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Who is a Rabbanit

For many people the Hebrew word רבנית (“Rabbanit“) is equivalent to the Yiddish word rebbetzin, referring to the (male) rabbi’s wife. I wanted to present a few observations about how the word rabbanit has begun to take on a new meaning in modern Hebrew, that of a woman in a religious leadership role whose title signifies a recognition of her knowledge, stature, and leadership. These observations do not address the existence of non-Orthodox female rabbis because in those movements and communities the existence and acceptability of female rabbis is a given, although the Hebrew term used is either רב or רבה.

You may ask, doesn’t the position of “halakhic advisor,” a יועצת הלכה (yoetzet halakhah), already exist? Yes it does, but I want to claim that the role of the rabbanit is expanding beyond that of the yoetzet halakhah. As an aside, I don’t think that it would be off the mark to say that the position of yoetzet halakhah made the ground fertile for the development of the rabbanit in more ways than one.

The first thing that I would like to point out is the use of the term rabbanit by the liberal Orthodox organization Beit Hillel. When Beit Hillel uses the term it is in order to recognize the level of learning and religious leadership of women.

Their website draws a connection to the position of yoetzet halakhah, but in my opinion hints at the desire to go beyond the traditional role of the yoetzet.

We see an especial benefit to women being involved in Halacha, especially in areas pertaining to matrimony and family purity, such as the program for “Yoatzot halacha.” This program allows women to feel comfortable asking their questions to other women. We call for women to be involved in leadership positions in their communities, alongside the community rabbis, out of a belief that this integration will broaden the Torah’s influence on the women in the community.

These women are equal participants in Beit Hillel’s activities, including on their Beit ha-Midrash ha-Hilkhati and answering halakhic questions on their web site.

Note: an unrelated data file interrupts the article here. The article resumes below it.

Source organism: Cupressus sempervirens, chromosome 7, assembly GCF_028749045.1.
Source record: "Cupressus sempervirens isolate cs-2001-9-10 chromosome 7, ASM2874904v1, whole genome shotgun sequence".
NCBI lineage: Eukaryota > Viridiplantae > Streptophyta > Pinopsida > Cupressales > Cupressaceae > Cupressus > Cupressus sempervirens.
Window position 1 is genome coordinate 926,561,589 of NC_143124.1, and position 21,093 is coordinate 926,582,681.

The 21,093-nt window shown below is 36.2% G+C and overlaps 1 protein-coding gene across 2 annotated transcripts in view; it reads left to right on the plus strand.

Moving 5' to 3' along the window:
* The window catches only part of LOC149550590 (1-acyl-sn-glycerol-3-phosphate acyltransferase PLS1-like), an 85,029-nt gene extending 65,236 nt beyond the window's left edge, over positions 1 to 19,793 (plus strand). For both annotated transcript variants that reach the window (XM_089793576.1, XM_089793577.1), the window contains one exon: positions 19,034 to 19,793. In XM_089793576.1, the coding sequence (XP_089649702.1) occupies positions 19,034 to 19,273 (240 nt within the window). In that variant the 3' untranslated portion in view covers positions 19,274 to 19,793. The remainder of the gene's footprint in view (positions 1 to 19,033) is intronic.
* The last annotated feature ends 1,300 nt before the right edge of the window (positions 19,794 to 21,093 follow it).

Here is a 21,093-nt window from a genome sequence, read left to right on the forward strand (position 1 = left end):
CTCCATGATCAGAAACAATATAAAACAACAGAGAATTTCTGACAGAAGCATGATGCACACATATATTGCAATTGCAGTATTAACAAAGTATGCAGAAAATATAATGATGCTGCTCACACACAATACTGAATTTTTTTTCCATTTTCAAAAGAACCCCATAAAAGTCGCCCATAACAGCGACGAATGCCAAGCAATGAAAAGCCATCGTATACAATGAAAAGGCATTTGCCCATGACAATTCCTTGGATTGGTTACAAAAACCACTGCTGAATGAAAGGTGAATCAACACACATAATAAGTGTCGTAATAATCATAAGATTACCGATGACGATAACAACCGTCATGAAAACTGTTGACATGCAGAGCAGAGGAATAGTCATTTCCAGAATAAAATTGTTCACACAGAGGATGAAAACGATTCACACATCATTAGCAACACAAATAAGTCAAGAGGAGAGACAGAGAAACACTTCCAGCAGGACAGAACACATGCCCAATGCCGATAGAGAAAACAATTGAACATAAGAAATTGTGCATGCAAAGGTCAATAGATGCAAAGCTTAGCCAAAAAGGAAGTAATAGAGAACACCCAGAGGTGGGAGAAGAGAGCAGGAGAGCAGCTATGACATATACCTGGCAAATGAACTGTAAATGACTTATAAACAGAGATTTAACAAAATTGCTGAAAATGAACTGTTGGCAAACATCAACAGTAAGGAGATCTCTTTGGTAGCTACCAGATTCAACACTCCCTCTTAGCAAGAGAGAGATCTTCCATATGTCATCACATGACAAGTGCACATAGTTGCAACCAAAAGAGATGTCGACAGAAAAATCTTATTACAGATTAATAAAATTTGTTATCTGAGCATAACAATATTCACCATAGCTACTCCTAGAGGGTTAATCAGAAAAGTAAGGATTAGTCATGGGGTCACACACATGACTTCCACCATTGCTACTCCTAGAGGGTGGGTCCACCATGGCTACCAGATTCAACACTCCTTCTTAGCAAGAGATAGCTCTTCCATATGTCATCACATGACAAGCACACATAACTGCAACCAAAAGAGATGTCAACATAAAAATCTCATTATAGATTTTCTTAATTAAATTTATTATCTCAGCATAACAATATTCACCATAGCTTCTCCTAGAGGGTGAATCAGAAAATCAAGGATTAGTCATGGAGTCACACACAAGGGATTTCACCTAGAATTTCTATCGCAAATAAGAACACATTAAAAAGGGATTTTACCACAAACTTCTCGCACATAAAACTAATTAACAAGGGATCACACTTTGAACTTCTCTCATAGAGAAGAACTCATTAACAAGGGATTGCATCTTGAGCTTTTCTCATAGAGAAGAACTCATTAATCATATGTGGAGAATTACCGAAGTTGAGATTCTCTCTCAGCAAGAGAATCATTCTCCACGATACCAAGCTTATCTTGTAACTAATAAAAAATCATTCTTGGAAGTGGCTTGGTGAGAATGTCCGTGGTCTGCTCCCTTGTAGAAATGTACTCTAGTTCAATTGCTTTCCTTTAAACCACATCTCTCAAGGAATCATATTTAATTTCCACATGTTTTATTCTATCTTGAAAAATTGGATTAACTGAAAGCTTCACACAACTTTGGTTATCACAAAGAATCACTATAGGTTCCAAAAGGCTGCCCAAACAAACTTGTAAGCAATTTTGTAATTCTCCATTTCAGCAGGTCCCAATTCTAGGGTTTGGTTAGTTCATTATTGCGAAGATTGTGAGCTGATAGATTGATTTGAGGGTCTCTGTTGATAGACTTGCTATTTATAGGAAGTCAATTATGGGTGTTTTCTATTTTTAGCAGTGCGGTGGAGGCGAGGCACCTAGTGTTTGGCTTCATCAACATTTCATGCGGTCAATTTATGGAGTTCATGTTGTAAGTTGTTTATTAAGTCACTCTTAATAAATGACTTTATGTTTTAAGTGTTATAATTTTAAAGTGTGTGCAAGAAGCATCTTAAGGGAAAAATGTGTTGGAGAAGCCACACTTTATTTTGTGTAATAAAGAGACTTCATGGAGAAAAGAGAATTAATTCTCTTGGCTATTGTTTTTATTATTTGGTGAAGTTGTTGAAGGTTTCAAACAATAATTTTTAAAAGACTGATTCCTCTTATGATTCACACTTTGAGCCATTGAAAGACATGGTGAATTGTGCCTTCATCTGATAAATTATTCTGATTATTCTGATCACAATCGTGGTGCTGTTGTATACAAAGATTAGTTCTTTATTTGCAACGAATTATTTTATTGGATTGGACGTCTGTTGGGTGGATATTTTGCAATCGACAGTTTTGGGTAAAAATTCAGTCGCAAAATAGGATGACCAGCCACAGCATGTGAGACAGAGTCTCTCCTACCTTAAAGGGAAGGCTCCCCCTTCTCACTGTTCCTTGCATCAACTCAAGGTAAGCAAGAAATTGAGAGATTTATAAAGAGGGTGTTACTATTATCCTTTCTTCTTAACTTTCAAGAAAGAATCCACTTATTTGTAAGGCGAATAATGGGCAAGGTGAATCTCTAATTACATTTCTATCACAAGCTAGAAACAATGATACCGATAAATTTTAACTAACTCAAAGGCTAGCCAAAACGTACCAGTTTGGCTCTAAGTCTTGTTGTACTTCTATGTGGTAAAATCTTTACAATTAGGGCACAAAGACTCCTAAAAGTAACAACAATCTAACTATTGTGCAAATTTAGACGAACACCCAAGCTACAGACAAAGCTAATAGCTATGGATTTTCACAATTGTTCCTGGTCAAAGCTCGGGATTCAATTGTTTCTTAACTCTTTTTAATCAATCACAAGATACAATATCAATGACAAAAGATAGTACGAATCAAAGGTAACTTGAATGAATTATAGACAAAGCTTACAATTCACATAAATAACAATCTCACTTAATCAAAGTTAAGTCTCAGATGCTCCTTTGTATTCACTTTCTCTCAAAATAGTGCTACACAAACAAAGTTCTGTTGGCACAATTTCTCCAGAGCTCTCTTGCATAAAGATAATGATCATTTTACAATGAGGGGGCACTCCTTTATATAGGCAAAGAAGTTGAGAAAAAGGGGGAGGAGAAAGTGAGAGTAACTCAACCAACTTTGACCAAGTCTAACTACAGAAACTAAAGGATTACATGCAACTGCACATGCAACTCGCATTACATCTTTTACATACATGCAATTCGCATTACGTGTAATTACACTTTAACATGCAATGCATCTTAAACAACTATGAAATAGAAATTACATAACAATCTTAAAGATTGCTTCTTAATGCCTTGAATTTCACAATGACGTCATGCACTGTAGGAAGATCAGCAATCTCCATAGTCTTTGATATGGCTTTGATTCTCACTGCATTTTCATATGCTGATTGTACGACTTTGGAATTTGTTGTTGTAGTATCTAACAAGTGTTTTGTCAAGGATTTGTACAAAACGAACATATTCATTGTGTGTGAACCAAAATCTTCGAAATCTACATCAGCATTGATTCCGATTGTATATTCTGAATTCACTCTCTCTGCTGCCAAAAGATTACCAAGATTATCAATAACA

The two other observations are from the past week. The first is a Facebook post by Rabbi Amnon Bazak. In his FB post Rabbi Bazak, a member of Beit Hillel, wrote that there is no halakhic reason to prevent women from functioning as a rabbanit in a religious leadership role within a community and that a female leadership figure who is knowledgable and learned is important for the community. This is both to serve as a more accessible address in certain issues for women and in general to serve as a role model.

The last observation is related to a report on Israel Radio Reshet Bet this morning that the dean of the law school Sha’arei Mishpat, Prof. Aviad Hacohen, has asked the Chief Rabbinate to allow women studying halakhah at a high level to take the Rabbinate semikhah exams which are currently open only to men. Sha’arei Mishpat has apparently received numerous inquires from women who are interested in such a possibility. From an article in Ynet (H), it seems as if these women aren’t necessarily studying at Sha’arei Mishpat, but they have turned to the legal clinics at Sha’arei Mishpat to help them with this situation. The letter emphasizes that they are not asking that the Chief Rabbinate ordain women as rabbis, they just want the opportunity for these women to receive official recognition of their level of learning. Some of them already function as yoeitzot halakhah, but there is no official recognition of this learning.

May the learned women among Israel multiply and teach us all from their Torah.

Update: Based upon an article in Ynet, I have added a few clarifications to the final observation.

4 Responses to “Who is a Rabbanit”

  1. 1
    Roland:

    LOL

  2. 2
    DF:

    One cannot say “the traditional role of the yoetzet” [as you did above] because there is no such thing. The laboratory-created creature known as “yoetzet” is not part of Jewish tradition, and has no place in the masorah. Sure, it can be created, just like we saw the “first orthodox homosexual rabbi” created in the 90s, and just like we are seeing the creation of “orthodox rabbis who publicly state disbelief in Torah M’sinai” today. Anybody can create anything, but it doesn’t mean they are part of tradition. They are not, and it is rather hubristic, I think, of certain people to think they can just push aside 3300 or so years of history and artificially create something, just like that, and think they will fool everyone into thinking it’s been there are all along. Reminds me of “Kwansa.”

    [This addresses just the technical point above. On the general notion of trying to import the failed feminism ideology into orthodoxy, I've already written before.]

  3. 3
    Menachem Mendel:

    Df,

    The yoeitzot have already answered over 100,000 halakhic questions, whether through the website, on the phone, etc., so it is clear to me that it is already part of the tradition.

  4. 4
    DF:

    I did not know that, but that still does not make them part of the tradition, at least the way I see it [and I believe the way I see it is the way almost anyone would see it.] By analogy, if someone programs a computer to give answers to questions, one can ask it 100,000 questions, but there is still no tradition and no masorah for it, and it is still something new.

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